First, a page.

Today we look at artists who are reporting strong sales for their work over the last year to see what they are doing to generate those sales and their attitudes about the market.
The first thing we learn about $50k+ artists is that they are overwhelmingly full-time artists – 91% report that art is their full time occupation. This should come as no surprise. Constant, consistent hard work is required to generate strong sales.
We will look more closely at regional differences in a future post, but it is worth noting that we had artists from around the country reporting good sales. The percentage of artists reporting good sales compared to the total number of artists roughly matched the distribution of artists participating in the survey.
The same cannot be said about medium. There were a number of media that were under-represented in our results for high-selling artists. Most notabley, perhaps, is the lack of representation of watercolorists and pastelists in the $50K+ cohort. Watercolorists represented 6% of total respondents to the survey, pastelists 4%, but there were no watercolorists or pastelists reporting more than $50,000 in sales.
It’s important to note that with a sampling the size we have, this may simply be a statistical aberration. My interaction with watercolorists and pastelists, however, leads me to believe that it is more difficult to generate strong sales in these media than in oil, acrylic or sculpture.
If you’re an artist working in watercolor or pastel and have feedback on this chart or sales experience that contradicts these findings, please leave a comment below.
Another very interesting result of the survey, and an indication of the extent to which an artist must now promote their own work, 60% of artists reporting $50k+ sales indicate that more of their sales came from direct-to-customer sales than through gallery sales.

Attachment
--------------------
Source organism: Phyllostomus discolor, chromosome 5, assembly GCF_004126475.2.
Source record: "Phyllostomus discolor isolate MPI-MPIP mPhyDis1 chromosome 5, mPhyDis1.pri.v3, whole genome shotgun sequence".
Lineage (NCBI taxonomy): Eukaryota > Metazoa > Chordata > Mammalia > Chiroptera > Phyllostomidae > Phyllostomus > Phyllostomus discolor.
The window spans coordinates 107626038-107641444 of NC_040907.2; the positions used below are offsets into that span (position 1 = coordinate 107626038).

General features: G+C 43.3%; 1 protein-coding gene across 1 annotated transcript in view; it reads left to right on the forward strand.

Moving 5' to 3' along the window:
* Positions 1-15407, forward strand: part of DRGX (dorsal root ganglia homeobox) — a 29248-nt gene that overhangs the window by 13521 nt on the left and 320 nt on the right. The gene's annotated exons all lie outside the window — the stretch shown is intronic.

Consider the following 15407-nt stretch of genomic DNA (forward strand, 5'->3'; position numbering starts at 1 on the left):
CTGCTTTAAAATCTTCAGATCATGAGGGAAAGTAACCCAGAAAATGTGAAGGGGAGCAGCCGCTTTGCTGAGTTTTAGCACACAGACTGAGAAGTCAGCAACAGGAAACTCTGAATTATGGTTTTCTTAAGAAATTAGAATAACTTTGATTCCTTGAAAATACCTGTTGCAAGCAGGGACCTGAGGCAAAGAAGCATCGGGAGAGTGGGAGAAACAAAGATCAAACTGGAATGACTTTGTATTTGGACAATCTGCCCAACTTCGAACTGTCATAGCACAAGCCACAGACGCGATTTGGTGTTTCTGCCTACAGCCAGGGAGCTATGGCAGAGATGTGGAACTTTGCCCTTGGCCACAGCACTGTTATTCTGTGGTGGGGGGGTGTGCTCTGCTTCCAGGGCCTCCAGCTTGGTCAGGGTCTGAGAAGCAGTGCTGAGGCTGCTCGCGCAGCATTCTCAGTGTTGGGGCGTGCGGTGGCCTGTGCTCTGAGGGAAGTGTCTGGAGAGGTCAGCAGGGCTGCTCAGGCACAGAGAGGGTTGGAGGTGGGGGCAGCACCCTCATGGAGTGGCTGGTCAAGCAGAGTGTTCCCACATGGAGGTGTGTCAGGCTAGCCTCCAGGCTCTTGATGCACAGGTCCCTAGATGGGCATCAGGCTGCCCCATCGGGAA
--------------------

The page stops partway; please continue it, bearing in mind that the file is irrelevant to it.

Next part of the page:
Though gallery sales were a smaller part of the sales mix than expected, a majority of artists generating more the $50,000 in sales reported that they were showing their work in galleries as part of their sales efforts.
Sales and Perception of the Art Market
In a hopeful sign for the art market, 67% report that their sales were up in 2013 compared to 2012. Their outlook for the coming year is optimistic as well.
65% report that they produced more than 40 original works in 2013 – echoing the full-time engagement shown in question 1.
In my conversations with artists leading up to the launch of the survey, one of the more common requests was that I ask how much of sold work was commissioned by buyers versus created on speculation. The sense that I get is some artists suspect that many of art sales are of works commissioned by buyers. I didn’t find this to be the case for artists selling $50k+.
77% reported less than 25% of their sales were commissioned works, with a full 36% stating that none of their work was created on commission. Only 10% of respondents reported that a majority of their sales came from commissions.
85% of these artists reported some investment in advertising during 2013. 25% reported spending over $2500 in advertising during the year.
Another common request I received prior to the survey was to ask about creative versus business time. For high-selling artists, a good amount of time is spent on the business/marketing/selling side of the endeavor. 46% report spending 25% of their time on the business, and 40% report spending at least 50% of their time in the business end of things.
Do you find any surprises in our results from $50k + artists? Is there anything in particular that you would like us to further investigate in the results? Leave your thoughts and suggestions in the comments below.
Other Survey-Related Posts
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